Pushkar, Rajasthan, India
Pictures of, Images, Picture
Pushkar Lake, surrounded by temples and ghats, on a gorgeous cloudless day.
On the banks of Pushkar Lake in Rajasthan, India. The lake is surrounded by
ghats (steps descending into the water) for the many pilgrims that visit. Our
hotel overlooked the water, so we could hear the pooja bells ringing every
morning at 5 am!
To convert Gretchen's Presta valve rim to fit a Schrader tube
I borrowed a round file from a motorcycle repair shop and filed the hole bigger.
No drill needed because the soft aluminum rim was easy to file. Now she
can buy inner tubes anywhere in the world - I think she has big plans.
Kingfishers are awesome little birds. Small birds with a fierce jabbing beak. We
saw a kingfisher holding a dead mouse nearly as big as itself.
The lake shores are full of Hindu pilgrims. It is disrespectful to photograph
the bathers but plenty of tourists sneak around with their cameras anyway.
Sacred cows in Pushkar are extra friendly and cuddly. They love a good scratch
on the head.
Pushkar has a huge counter culture of foreign residents who come for the ashrams
and various substances and then never leave.
Every year around the end of October, Pushkar is host to a Camel Fair of epic
proportions. There are camel races and mustache contests, undoubtedly an event
While walking around the lake, we were often approached by 'priests' who offered
to make prayers for us for exorbitant donations. We met many tourists who were
very upset by these bullies. Maybe some of them are legit, but probably not any
of the guys we encountered.
One reason Pushkar is so important to Hindus is because it is the site of one of
the only Brahma temples in the world. Because of the lake's holy status, meat
and alcohol are frowned upon in the town. This does not mean that you will not
be offered overpriced beer at every single rooftop restaurant in town.
If you go to Pushkar, I recommend the Bharatpur Palace hotel. It's affordable,
right on the water, and it has wifi.
Beautiful light just before sunset on the walk up to Pap Mochani temple. We saw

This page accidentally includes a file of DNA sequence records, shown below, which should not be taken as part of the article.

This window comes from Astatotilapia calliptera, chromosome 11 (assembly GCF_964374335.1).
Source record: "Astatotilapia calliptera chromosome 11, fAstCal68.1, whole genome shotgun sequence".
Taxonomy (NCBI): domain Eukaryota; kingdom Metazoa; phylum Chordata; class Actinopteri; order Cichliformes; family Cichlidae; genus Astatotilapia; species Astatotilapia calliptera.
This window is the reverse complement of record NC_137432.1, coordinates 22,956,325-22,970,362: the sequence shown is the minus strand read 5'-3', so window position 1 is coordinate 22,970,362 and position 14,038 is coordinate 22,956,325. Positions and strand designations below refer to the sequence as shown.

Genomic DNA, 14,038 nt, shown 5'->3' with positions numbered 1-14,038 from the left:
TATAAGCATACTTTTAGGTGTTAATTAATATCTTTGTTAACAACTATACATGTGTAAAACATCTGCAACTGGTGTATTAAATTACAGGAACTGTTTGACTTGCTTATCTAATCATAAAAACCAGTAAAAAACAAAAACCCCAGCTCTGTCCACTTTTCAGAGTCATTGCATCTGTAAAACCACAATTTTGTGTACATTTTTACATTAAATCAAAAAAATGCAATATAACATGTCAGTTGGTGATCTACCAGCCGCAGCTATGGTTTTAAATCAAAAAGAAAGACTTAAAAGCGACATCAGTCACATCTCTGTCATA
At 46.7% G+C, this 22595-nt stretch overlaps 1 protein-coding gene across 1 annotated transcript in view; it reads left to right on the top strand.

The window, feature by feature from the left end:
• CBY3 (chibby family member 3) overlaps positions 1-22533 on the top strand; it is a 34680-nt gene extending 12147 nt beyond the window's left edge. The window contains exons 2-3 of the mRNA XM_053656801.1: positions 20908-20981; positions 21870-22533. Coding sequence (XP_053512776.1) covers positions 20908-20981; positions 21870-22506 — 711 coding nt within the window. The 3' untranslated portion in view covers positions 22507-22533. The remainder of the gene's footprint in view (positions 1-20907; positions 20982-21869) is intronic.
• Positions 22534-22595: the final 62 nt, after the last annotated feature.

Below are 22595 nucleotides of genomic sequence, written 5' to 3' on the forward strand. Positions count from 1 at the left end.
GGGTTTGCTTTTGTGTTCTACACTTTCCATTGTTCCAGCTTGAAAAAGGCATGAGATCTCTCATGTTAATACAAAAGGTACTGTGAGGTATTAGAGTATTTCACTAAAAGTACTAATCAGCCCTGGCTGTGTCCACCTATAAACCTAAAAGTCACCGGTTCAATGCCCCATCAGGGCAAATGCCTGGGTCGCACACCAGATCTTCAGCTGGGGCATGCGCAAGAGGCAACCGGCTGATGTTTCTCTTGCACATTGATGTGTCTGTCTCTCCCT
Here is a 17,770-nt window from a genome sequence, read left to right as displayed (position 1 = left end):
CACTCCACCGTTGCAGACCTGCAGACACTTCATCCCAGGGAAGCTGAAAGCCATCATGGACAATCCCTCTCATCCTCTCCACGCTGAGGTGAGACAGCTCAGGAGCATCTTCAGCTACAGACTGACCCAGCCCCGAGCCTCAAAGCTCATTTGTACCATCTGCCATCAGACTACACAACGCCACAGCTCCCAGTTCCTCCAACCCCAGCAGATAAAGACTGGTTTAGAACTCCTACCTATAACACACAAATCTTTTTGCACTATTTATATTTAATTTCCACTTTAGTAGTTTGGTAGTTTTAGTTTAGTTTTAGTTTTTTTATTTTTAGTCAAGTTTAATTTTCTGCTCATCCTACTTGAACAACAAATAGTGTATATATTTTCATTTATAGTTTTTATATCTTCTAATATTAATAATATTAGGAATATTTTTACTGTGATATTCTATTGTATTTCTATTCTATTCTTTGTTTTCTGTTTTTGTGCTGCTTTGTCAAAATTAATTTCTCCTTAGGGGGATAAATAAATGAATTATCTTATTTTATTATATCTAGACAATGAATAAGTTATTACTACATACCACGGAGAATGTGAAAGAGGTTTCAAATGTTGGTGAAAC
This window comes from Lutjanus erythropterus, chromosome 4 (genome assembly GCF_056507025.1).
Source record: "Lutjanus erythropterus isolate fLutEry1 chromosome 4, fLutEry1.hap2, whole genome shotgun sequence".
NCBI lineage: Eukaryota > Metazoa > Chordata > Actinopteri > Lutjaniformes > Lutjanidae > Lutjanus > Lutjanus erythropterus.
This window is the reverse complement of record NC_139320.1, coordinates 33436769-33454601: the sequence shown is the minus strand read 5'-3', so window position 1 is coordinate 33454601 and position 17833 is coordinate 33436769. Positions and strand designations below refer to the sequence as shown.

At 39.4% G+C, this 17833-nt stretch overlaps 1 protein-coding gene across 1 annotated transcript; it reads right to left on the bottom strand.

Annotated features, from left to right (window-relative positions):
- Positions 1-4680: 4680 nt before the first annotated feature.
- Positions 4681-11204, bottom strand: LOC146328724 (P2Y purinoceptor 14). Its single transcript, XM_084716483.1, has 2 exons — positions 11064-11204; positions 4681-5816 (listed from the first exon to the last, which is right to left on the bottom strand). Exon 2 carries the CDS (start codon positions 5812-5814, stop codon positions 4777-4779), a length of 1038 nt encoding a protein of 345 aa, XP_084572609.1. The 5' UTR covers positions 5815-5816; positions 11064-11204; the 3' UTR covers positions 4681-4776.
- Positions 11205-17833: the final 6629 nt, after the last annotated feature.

wild peacocks on the way up.
It's recommended to make this hike at sunrise. For those who prefer to sleep
during the predawn hours, sunset is equally nice.
Pushkar is surrounded by mountains, making for plenty of hiking opportunities.
Most travel agents offer guided sunrise hikes. Or you could just walk off in any
direction to find a hill to climb.
Barefooted Gretchen at the Pap Mochani temple just before sunset.
Looking east at the Camel Fairgrounds and the setting sun.
Every sunset is celebrated with a flurry of bell-ringing. Sunrise too, which can
be a little hard to get used to.
Another majestic desert sunset.
We visited the local Enfield shop to borrow a round file. They have some
beautiful motorcycles for sale. It's tricky for foreigners to legally buy
motorcycles in India, so they'll help you out with the paperwork.
A dangerous mini-hunter. Look at the eyes. It's all in the eyes.
The intrepid bike tourist exploring the rosy temples at
Osiyan, about 50 km outside of Pushkar. The owner of the guesthouse told us
about a murderous scandal that happened here a few years ago. An American
tourist was murdered by her teenage son. He threw her body out on a sand
dune and split town. The Indian police arrested him trying to board a plane
in Jodhpur and he's now serving a murder sentence in an Indian prison. The
news reports said he was angry at his parents' divorce eight years prior and
his mother's irrational refusal to reconcile with his dad. As he'd been
bragging about his plans to kill his mother on his Facebook page for years,
no one really bought the 'mysterious stranger' defense.